Mannix is on his way to go fishing in the desert when he stops at a roadside diner for gas and a check of his engine. While having a cup of coffee, he discovers that the couple who run the diner are ...
Peggy has been dating a black musician named Gabe Johnson. While they are at a jazz club, he and a man in the audience both recognize one another, and Gabe flees, without Peggy and without his prized...
Sam McCloud is a rustic country sheriff from a rural part of the United States. He travels to the big city and joins the police force, using his country ways and laid-back approach to nab the bad guys.
The show is about doctors Marcus Welby, a general practitioner and Steven Kiley, Welby's young assistant. The two try to treat people as individuals in an age of specialized medicine and ... See full summary »
Attorney and US Navy vet Stuart "Mac" McMillan is appointed Commissioner of Police for the city of San Francisco. He often handles the very high profile cases personally. Helping him out on... See full summary »
Susan Saint James
Considered one of the most violent television series of its era, "Mannix" followed the adventures of L.A. private eye Joe Mannix, who first worked for a detective agency known as Intertect, which relied heavily on computers and a large network of operatives. In the second season, Mannix opened his own agency, with police widow Peggy Fair working for him as his secretary. Each episode featured plenty of fistfights, car chases and shootouts. Written by
Marty McKee <email@example.com>
Star Mike Connors complained that this show was not very good at showing the consequences of violence. He said Joe Mannix would get thrown down a flight of stairs in one scene and then appear without a scratch in the next. See more »
Despite over thirty films to his credit, Mike Connors will be best remembered for his television work. In 1959, he created a sensation as the undercover agent with the hidden gun behind his back, in "Tightrope", and in 1967, at 42, he introduced one of the most popular detectives in television history, "Mannix".
The initial concept of the series was intriguing; a high-tech investigative agency, Intertect, headed by Joseph Campanella, possessed all the tools to analyze and fight crime, except one; a P.I.'s instincts, that ability to play hunches and make correct decisions by 'gut feeling'. So they hired the best veteran private eye in the business, Joe Mannix, and utilized his services whenever the 'human touch' was required, while backing him with all their resources.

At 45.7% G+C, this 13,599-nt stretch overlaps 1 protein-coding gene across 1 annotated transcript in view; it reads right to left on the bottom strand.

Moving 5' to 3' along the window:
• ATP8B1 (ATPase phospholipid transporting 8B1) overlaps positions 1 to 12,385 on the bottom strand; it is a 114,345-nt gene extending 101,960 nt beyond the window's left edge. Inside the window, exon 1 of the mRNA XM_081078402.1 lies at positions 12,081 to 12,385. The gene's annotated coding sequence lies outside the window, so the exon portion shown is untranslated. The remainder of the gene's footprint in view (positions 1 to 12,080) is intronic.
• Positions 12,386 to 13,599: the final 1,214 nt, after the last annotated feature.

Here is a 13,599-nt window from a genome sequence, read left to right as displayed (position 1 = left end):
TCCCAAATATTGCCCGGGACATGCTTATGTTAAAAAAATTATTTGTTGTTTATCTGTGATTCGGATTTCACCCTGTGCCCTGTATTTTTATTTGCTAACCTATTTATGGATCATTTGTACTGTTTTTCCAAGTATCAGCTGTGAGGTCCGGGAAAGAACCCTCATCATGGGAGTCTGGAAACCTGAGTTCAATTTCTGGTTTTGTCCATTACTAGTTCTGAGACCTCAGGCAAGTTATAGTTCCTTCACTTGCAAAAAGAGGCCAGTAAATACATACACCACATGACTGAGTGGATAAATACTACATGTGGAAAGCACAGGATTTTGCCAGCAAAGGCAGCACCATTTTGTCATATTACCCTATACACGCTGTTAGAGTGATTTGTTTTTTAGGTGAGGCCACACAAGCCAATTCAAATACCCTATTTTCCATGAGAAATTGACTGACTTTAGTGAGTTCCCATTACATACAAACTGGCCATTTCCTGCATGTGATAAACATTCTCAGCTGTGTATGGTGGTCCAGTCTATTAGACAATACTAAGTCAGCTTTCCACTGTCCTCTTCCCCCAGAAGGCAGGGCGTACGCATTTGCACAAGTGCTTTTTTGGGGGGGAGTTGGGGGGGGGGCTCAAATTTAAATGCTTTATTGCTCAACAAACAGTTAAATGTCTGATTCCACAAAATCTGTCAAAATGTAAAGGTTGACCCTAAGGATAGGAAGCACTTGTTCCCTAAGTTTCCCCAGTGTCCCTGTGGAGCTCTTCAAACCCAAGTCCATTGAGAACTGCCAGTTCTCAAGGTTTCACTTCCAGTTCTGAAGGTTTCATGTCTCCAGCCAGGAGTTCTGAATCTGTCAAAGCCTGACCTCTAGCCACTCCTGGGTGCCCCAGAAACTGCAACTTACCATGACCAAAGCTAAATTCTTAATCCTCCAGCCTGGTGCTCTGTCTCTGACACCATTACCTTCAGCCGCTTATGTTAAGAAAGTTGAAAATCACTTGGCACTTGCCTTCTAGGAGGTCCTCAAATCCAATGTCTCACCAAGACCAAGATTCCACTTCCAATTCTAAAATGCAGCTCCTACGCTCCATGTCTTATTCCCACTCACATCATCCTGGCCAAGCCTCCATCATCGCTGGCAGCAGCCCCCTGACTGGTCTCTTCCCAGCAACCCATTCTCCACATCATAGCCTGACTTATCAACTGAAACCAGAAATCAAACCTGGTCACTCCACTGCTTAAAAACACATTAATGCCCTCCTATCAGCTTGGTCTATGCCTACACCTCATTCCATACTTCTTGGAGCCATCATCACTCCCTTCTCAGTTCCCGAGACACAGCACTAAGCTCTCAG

While the Intertect episodes were often imaginative, and Connors and Campanella had good chemistry, CBS quickly realized that the program's fans were watching because of the rugged Mannix, who, each week, despite being beaten, tortured, drugged or worse, managed to emerge victorious. So Campanella and Intertect were dropped by the second season, and Mannix returned to more traditional digs, accompanied by a new secretary, Peggy Fair (Gail Fisher), the widow of a cop. With aid from his 'buddies' on the Force (Robert Wood, Jack Ging, and "Brady Bunch" patriarch, Robert Reed), Joe Mannix would take on cases as simple as petty theft, to unsolved murders, while still taking more than his share of abuse each week.
With his chiseled features and thick jet-black hair, Mannix was a hero attractive enough to appeal to women, yet tough enough to keep men watching, as well. Fiercely loyal to his Greek heritage and many friends, a sucker for a 'hard luck' story, and with a well-stocked (and used) medicine cabinet, the series 'fit' like a pair of well-worn, comfortable shoes, and audiences quickly developed a viewing habit that would last seven more seasons, until 1975. The success of "Mannix" would open the door for a whole new generation of 'gumshoes' that followed, from "Cannon" and "Barnaby Jones", to "The Rockford Files" and "Magnum, P.I."
It is a heritage that Mike Connors can be proud of!
22 of 26 people found this review helpful.
Was this review helpful to you?